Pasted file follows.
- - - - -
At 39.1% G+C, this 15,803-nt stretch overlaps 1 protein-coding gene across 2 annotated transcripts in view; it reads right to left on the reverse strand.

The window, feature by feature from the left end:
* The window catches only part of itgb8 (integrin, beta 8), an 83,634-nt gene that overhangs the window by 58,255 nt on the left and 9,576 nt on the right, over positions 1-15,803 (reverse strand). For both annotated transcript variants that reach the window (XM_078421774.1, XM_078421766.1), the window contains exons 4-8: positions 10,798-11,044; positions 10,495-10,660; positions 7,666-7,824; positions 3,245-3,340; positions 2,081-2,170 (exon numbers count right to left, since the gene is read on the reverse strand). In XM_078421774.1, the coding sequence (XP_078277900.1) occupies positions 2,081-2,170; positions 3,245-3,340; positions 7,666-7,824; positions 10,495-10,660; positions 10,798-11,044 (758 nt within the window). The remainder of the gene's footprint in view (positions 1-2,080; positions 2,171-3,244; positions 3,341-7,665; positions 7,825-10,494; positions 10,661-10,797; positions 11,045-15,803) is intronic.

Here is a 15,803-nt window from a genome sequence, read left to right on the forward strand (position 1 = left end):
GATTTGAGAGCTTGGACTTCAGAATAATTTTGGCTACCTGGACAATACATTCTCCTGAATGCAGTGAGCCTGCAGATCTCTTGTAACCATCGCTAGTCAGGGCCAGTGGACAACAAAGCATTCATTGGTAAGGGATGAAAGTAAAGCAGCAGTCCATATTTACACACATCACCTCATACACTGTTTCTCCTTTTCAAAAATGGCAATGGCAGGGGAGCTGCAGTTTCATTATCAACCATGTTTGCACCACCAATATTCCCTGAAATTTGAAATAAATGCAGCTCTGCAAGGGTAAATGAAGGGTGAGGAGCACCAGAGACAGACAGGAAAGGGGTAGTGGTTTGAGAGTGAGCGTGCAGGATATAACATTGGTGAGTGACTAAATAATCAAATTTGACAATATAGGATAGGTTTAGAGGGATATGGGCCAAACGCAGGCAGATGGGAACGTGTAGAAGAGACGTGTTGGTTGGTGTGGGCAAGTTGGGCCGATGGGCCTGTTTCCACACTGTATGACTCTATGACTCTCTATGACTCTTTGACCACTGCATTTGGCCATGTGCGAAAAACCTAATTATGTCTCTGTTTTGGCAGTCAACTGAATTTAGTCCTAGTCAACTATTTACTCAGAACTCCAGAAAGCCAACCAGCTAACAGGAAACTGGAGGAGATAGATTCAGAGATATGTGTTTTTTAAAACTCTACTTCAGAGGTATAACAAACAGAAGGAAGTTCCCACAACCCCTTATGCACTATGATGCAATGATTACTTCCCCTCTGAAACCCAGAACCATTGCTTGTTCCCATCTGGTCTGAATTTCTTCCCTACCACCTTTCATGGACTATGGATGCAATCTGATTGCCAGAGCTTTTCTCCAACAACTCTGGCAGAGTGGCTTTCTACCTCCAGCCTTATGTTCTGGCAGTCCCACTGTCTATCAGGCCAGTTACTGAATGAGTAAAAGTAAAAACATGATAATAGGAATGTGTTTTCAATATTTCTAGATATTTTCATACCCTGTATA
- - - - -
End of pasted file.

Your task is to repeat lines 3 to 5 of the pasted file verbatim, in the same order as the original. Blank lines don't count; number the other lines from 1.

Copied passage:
* The window catches only part of itgb8 (integrin, beta 8), an 83,634-nt gene that overhangs the window by 58,255 nt on the left and 9,576 nt on the right, over positions 1-15,803 (reverse strand). For both annotated transcript variants that reach the window (XM_078421774.1, XM_078421766.1), the window contains exons 4-8: positions 10,798-11,044; positions 10,495-10,660; positions 7,666-7,824; positions 3,245-3,340; positions 2,081-2,170 (exon numbers count right to left, since the gene is read on the reverse strand). In XM_078421774.1, the coding sequence (XP_078277900.1) occupies positions 2,081-2,170; positions 3,245-3,340; positions 7,666-7,824; positions 10,495-10,660; positions 10,798-11,044 (758 nt within the window). The remainder of the gene's footprint in view (positions 1-2,080; positions 2,171-3,244; positions 3,341-7,665; positions 7,825-10,494; positions 10,661-10,797; positions 11,045-15,803) is intronic.

Here is a 15,803-nt window from a genome sequence, read left to right on the forward strand (position 1 = left end):
GATTTGAGAGCTTGGACTTCAGAATAATTTTGGCTACCTGGACAATACATTCTCCTGAATGCAGTGAGCCTGCAGATCTCTTGTAACCATCGCTAGTCAGGGCCAGTGGACAACAAAGCATTCATTGGTAAGGGATGAAAGTAAAGCAGCAGTCCATATTTACACACATCACCTCATACACTGTTTCTCCTTTTCAAAAATGGCAATGGCAGGGGAGCTGCAGTTTCATTATCAACCATGTTTGCACCACCAATATTCCCTGAAATTTGAAATAAATGCAGCTCTGCAAGGGTAAATGAAGGGTGAGGAGCACCAGAGACAGACAGGAAAGGGGTAGTGGTTTGAGAGTGAGCGTGCAGGATATAACATTGGTGAGTGACTAAATAATCAAATTTGACAATATAGGATAGGTTTAGAGGGATATGGGCCAAACGCAGGCAGATGGGAACGTGTAGAAGAGACGTGTTGGTTGGTGTGGGCAAGTTGGGCCGATGGGCCTGTTTCCACACTGTATGACTCTATGACTCTCTATGACTCTTTGACCACTGCATTTGGCCATGTGCGAAAAACCTAATTATGTCTCTGTTTTGGCAGTCAACTGAATTTAGTCCTAGTCAACTATTTACTCAGAACTCCAGAAAGCCAACCAGCTAACAGGAAACTGGAGGAGATAGATTCAGAGATATGTGTTTTTTAAAACTCTACTTCAGAGGTATAACAAACAGAAGGAAGTTCCCACAACCCCTTATGCACTATGATGCAATGATTACTTCCCCTCTGAAACCCAGAACCATTGCTTGTTCCCATCTGGTCTGAATTTCTTCCCTACCACCTTTCATGGACTATGGATGCAATCTGATTGCCAGAGCTTTTCTCCAACAACTCTGGCAGAGTGGCTTTCTACCTCCAGCCTTATGTTCTGGCAGTCCCACTGTCTATCAGGCCAGTTACTGAATGAGTAAAAGTAAAAACATGATAATAGGAATGTGTTTTCAATATTTCTAGATATTTTCATACCCTGTATA